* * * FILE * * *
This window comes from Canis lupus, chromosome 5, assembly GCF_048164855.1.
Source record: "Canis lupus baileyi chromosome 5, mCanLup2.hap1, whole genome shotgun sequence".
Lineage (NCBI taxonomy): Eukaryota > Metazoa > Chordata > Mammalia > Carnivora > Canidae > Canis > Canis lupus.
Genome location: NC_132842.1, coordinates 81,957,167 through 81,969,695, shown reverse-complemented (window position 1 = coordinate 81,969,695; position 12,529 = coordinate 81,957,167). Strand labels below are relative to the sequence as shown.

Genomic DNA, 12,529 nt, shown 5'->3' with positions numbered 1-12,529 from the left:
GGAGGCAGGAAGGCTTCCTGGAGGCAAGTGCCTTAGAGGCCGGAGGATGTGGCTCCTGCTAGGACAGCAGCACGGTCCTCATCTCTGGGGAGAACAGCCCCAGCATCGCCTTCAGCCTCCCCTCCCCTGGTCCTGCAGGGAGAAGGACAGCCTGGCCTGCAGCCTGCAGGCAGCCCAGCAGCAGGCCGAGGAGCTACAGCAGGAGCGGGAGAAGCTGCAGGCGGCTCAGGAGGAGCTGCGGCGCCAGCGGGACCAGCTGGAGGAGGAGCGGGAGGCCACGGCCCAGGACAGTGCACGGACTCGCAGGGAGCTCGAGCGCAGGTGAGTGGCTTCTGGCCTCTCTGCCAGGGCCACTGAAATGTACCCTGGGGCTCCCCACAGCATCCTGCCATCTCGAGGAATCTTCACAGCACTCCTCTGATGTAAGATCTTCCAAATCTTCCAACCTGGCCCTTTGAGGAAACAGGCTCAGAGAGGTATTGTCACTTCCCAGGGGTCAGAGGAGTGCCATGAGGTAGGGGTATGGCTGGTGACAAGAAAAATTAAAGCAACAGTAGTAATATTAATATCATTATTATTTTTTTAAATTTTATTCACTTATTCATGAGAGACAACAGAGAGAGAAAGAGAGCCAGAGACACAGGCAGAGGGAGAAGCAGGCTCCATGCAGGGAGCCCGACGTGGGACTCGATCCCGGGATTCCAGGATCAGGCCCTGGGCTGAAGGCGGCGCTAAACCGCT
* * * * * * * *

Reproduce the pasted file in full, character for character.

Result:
This window comes from Canis lupus, chromosome 5, assembly GCF_048164855.1.
Source record: "Canis lupus baileyi chromosome 5, mCanLup2.hap1, whole genome shotgun sequence".
Lineage (NCBI taxonomy): Eukaryota > Metazoa > Chordata > Mammalia > Carnivora > Canidae > Canis > Canis lupus.
Genome location: NC_132842.1, coordinates 81,957,167 through 81,969,695, shown reverse-complemented (window position 1 = coordinate 81,969,695; position 12,529 = coordinate 81,957,167). Strand labels below are relative to the sequence as shown.

Genomic DNA, 12,529 nt, shown 5'->3' with positions numbered 1-12,529 from the left:
GGAGGCAGGAAGGCTTCCTGGAGGCAAGTGCCTTAGAGGCCGGAGGATGTGGCTCCTGCTAGGACAGCAGCACGGTCCTCATCTCTGGGGAGAACAGCCCCAGCATCGCCTTCAGCCTCCCCTCCCCTGGTCCTGCAGGGAGAAGGACAGCCTGGCCTGCAGCCTGCAGGCAGCCCAGCAGCAGGCCGAGGAGCTACAGCAGGAGCGGGAGAAGCTGCAGGCGGCTCAGGAGGAGCTGCGGCGCCAGCGGGACCAGCTGGAGGAGGAGCGGGAGGCCACGGCCCAGGACAGTGCACGGACTCGCAGGGAGCTCGAGCGCAGGTGAGTGGCTTCTGGCCTCTCTGCCAGGGCCACTGAAATGTACCCTGGGGCTCCCCACAGCATCCTGCCATCTCGAGGAATCTTCACAGCACTCCTCTGATGTAAGATCTTCCAAATCTTCCAACCTGGCCCTTTGAGGAAACAGGCTCAGAGAGGTATTGTCACTTCCCAGGGGTCAGAGGAGTGCCATGAGGTAGGGGTATGGCTGGTGACAAGAAAAATTAAAGCAACAGTAGTAATATTAATATCATTATTATTTTTTTAAATTTTATTCACTTATTCATGAGAGACAACAGAGAGAGAAAGAGAGCCAGAGACACAGGCAGAGGGAGAAGCAGGCTCCATGCAGGGAGCCCGACGTGGGACTCGATCCCGGGATTCCAGGATCAGGCCCTGGGCTGAAGGCGGCGCTAAACCGCT